Saturnino v. Philamlife - False Representation
7 SCRA 316
> 2 months prior to the insurance of the policy, Saturnino was operated on for cancer, involving complete removal of the right breast, including the pectoral muscles and the glands, found in the right armpit.
> Notwithstanding the fact of her operation, Saturnino did not make a disclosure thereof in her application for insurance.
> She stated therein that she did not have, nor had she ever had, among others listed in the application, cancer or other tumors; that she had not consulted any physician, undergone any operation or suffered any injury within the preceding 5 years.
> She also stated that she had never been treated for, nor did she ever have any illness or disease peculiar to her sex, particularly of the breast, ovaries, uterus and menstrual disorders.
> The application also recited that the declarations of Saturnino constituted a further basis for the issuance of the policy.
Whether or not the insured made such false representation of material facts as to avoid the policy.
There can be no dispute that the information given by her in the application for insurance was false, namely, that she never had cancer or tumors or consulted any physician or undergone any operation within the preceding period of 5 years.
The question to determine is: Are the facts then falsely represented material? The Insurance Law provides that “materiality is to be determined not by the event, but solely by the probable and reasonable influence of the facts upon the party to whom the communication is due, in forming his estimate of the proposed contract, or making his inquiries.
The contention of appellants is that the facts subject of the representation were not material in view of the non-medical nature of the insurance applied for, which does away with the usual requirement of medical examination before the policy is issued. The contention is without merit. If anything, the waiver of medical examination renders even more material the information required of the applicant concerning previous condition of health and diseases suffered, for such information necessarily constitutes an important factor which the insurer takes into consideration in deciding whether to issue the policy or not.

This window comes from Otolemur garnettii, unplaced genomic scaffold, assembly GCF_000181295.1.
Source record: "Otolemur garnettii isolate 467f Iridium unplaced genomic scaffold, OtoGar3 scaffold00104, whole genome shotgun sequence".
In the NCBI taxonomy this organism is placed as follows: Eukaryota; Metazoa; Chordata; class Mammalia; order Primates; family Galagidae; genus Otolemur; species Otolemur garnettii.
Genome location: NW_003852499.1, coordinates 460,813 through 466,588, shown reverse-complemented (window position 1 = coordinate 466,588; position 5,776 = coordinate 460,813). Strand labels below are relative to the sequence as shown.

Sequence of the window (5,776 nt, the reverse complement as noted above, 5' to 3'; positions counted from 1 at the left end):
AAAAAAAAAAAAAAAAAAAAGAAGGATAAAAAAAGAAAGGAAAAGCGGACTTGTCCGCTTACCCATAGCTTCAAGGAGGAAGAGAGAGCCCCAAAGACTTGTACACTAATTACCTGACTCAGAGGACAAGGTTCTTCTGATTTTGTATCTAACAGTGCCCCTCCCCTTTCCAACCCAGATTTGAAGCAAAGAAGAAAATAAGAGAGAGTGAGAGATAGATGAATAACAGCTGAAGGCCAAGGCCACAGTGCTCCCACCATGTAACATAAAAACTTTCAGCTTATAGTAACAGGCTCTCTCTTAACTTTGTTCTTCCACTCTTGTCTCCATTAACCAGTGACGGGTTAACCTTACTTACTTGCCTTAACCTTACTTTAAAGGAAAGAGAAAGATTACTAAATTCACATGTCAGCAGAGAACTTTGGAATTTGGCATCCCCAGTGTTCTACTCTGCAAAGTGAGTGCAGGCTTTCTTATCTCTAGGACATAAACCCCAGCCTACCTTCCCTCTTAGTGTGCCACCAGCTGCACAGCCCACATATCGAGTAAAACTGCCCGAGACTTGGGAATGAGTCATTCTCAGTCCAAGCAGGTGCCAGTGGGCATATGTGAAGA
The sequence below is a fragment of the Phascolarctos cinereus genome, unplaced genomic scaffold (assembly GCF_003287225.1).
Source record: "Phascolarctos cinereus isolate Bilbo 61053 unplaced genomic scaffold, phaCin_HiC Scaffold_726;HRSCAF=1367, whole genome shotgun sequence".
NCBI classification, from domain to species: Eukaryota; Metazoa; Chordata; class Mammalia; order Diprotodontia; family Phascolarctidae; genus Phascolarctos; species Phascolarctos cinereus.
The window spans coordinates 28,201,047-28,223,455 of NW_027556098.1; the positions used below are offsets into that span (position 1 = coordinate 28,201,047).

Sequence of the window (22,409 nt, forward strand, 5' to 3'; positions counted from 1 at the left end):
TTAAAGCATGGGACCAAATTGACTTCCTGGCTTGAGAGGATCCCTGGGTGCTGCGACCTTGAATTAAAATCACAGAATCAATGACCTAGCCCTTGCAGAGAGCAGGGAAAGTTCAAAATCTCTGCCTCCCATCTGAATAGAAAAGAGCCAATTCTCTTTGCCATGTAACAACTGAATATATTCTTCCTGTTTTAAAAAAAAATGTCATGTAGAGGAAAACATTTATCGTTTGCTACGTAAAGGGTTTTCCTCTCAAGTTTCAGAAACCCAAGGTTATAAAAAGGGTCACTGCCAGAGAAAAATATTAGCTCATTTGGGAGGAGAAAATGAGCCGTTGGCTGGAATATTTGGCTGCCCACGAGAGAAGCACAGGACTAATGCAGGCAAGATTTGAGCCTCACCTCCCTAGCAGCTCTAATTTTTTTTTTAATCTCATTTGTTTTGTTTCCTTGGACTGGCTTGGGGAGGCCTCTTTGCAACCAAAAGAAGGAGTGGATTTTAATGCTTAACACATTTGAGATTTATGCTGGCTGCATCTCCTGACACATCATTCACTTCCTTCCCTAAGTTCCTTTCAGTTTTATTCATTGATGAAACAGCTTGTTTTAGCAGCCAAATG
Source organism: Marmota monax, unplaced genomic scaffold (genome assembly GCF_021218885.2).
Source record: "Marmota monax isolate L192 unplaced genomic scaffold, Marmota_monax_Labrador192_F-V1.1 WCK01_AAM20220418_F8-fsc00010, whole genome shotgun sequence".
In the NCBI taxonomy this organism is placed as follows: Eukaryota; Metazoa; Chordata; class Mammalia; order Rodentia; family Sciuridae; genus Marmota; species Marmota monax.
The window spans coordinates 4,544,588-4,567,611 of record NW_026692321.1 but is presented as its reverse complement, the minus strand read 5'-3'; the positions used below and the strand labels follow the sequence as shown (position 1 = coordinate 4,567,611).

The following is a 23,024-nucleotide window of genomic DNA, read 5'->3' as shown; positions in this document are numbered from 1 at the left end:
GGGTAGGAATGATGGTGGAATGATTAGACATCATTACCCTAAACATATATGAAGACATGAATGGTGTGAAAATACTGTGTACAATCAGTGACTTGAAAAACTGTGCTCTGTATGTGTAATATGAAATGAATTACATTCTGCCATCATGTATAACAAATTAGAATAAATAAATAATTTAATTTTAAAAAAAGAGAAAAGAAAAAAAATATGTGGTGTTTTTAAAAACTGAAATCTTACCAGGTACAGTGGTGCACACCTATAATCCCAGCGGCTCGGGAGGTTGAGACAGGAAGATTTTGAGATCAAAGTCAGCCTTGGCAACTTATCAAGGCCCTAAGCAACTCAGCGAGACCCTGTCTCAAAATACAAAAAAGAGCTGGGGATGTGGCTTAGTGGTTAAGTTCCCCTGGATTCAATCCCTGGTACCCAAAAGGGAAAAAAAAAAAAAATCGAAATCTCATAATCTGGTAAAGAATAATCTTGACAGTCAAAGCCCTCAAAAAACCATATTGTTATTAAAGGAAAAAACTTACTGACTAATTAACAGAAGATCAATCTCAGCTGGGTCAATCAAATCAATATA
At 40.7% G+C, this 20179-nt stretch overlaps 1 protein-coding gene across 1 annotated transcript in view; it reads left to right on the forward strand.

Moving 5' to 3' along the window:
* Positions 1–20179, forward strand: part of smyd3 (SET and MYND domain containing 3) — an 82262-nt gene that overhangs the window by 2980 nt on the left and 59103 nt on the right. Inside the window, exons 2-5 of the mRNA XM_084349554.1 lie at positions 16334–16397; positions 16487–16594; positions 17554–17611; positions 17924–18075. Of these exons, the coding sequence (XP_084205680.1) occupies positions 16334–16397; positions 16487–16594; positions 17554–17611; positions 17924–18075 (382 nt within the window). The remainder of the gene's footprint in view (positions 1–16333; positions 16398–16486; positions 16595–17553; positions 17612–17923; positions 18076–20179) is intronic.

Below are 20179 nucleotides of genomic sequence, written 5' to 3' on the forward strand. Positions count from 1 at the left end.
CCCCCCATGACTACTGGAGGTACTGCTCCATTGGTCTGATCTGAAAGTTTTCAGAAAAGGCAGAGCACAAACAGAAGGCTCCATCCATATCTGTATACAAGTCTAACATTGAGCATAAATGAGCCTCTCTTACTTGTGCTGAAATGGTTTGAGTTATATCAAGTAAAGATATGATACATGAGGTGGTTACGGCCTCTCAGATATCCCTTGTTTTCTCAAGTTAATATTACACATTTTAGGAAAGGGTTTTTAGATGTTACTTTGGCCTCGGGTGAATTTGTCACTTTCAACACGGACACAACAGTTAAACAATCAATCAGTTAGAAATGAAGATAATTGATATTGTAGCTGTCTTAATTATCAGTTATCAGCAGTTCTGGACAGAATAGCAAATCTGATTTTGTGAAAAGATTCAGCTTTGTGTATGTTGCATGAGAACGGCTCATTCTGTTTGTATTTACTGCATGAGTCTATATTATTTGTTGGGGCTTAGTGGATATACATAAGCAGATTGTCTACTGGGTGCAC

Appellants also contend that there was no fraudulent concealment of the truth inasmuch as the insured herself did not know, since her doctor never told her, that the disease for which she had been operated on was cancer. In the first place, concealment of the fact of the operation itself was fraudulent, as there could not have been any mistake about it, no matter what the ailment.
Secondly, in order to avoid a policy, it is not necessary to show actual fraud on the part of the insured. In this jurisdiction, concealment, whether intentional or unintentional entitled the insurer to rescind the contract of insurance, concealment being defined as “negligence to communicate that which a party knows and ought to communicate.” The basis of the rule vitiating the contract in cases of concealment is that it misleads or deceives the insurer into accepting the risk, or accepting it at a rate of premium agreed upon. The insurer, relying upon the belief that the insured will disclose every material fact within his actual or presumed knowledge, is misled into a belief that the circumstances withheld does not exist, and he is thereby induced to estimate the risk upon a false basis that it does not exist.